It also proves that it's possible to actually write a D3D state tracker that works and is usable, and all that within a couple of months, given favourable circumstances.

            In principle D3D11 is even easier to support because there is no fixed function pipeline and it's even closer to gallium. The problem is, no gallium driver supports the required feature set at this point, TGSI can't even handle SM4 yet, and there are no tests or an existing open implementation (wined3d) available to clarify how things are supposed to behave, so the time for it hasn't come.

            Motivation is key, but as there are no motivating D3D11-only games/applications yet, neither the wine devs nor the mesa devs seem to care much. But the existence of a working D3D st should provide some hope should anyone ever think of reviving/rewriting d3d1x.
            I is possible to use your dx9adapter native on Linux. E.g. some game company to port their existing DX windows title to Linux, using SDL as DX replacement but keeping d3d renderer?
            I guess pipe drivers will not gain dx11 features, until Mesa's OGL reaches 4.x, so DX11 tracker would allow for drivers evolve up to SM 4. But yes, testing will be a problem.
            Thanks for your work, Christoph.

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            • #56
              Originally posted by Drago View Post
              I is possible to use your dx9adapter native on Linux. E.g. some game company to port their existing DX windows title to Linux, using SDL as DX replacement but keeping d3d renderer?
              Yes but I don't see why you'd want to. You could just -lwine and compile. The idea of using D3D9 on linux is rather abhorrent and unless someone writes pipe_gl.so I refuse to even entertain the notion. There used to be an Xlib backend but I let it rot and eventually nuked it when it wasn't useful for testing anymore.

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              • #57
                Originally posted by zhasha View Post
                Yes but I don't see why you'd want to. You could just -lwine and compile. The idea of using D3D9 on linux is rather abhorrent and unless someone writes pipe_gl.so I refuse to even entertain the notion. There used to be an Xlib backend but I let it rot and eventually nuked it when it wasn't useful for testing anymore.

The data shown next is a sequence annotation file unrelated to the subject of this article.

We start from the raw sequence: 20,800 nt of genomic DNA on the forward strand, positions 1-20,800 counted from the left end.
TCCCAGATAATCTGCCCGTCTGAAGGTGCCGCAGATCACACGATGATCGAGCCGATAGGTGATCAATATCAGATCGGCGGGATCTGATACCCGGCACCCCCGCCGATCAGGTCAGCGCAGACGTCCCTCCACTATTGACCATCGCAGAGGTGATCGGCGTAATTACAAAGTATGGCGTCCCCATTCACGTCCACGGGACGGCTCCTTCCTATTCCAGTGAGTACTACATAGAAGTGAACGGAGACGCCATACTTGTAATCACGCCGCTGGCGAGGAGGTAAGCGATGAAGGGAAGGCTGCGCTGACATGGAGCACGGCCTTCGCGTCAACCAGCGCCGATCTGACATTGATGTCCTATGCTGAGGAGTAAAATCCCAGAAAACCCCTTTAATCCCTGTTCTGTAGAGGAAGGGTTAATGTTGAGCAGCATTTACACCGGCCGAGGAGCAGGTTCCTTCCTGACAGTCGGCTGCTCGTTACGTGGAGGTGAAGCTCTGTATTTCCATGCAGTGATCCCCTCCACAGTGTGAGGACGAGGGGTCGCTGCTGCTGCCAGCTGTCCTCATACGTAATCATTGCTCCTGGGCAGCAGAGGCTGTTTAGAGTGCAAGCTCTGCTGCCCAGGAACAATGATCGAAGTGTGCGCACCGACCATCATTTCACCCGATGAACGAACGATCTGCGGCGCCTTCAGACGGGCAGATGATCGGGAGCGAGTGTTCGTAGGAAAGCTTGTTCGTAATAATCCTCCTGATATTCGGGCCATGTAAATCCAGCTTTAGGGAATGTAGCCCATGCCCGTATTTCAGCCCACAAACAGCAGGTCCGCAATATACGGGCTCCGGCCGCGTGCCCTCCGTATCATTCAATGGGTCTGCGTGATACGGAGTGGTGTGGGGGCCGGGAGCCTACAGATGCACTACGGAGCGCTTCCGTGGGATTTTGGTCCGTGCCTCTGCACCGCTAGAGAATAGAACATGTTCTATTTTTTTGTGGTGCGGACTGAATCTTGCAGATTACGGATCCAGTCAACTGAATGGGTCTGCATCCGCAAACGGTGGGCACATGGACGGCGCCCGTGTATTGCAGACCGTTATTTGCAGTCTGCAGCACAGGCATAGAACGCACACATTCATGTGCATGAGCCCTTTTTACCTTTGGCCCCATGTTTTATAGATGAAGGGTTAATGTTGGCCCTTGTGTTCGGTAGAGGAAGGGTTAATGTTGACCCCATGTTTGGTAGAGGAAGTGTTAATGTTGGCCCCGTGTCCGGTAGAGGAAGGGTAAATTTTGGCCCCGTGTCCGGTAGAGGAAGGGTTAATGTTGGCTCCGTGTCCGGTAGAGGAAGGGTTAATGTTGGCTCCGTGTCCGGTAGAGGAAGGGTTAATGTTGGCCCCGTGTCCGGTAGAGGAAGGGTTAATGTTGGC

Why is it abhorrent? Enabling netively another graphics API is a pretty damn good thing for linux gaming... I'm not saying it should be used for future development, but it enhances the value of the entire graphics stack and proves the decisions that hurt developers and users were worth it.

                Originally posted by zhasha View Post
                Minor point but you're thinking of DRM. DRI is an X11 extension that allows X applications to authenticate and use DRM drivers with X11 surfaces. We've since gone to DRI2 and soon DRI3.
                Right, sorry. I get those mixed up quite often.

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                • #58
                  Originally posted by Serafean View Post
                  Why is it abhorrent?
                  Because people will think "oh, we can use D3D9 on linux, let's just use that for our new game! Yay, free crossplatform/Xbox support!"

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                  • #59
                    Originally posted by zhasha View Post
                    Because people will think "oh, we can use D3D9 on linux, let's just use that for our new game! Yay, free crossplatform/Xbox support!"
                    So what is wrong with that?

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                    • #60
                      Originally posted by Drago View Post
                      So what is wrong with that?
                      If DirectX is upheld as the standard graphics API for GNU games instead of OpenGL, then we will become dependant on a technology fully under the control of quite the hostile entity. That is the critical difference being OpenGL being the standard and DirectX-- OpenGL is, as it's name suggests, an open standard, and not controllable by any 'enemy' of GNU.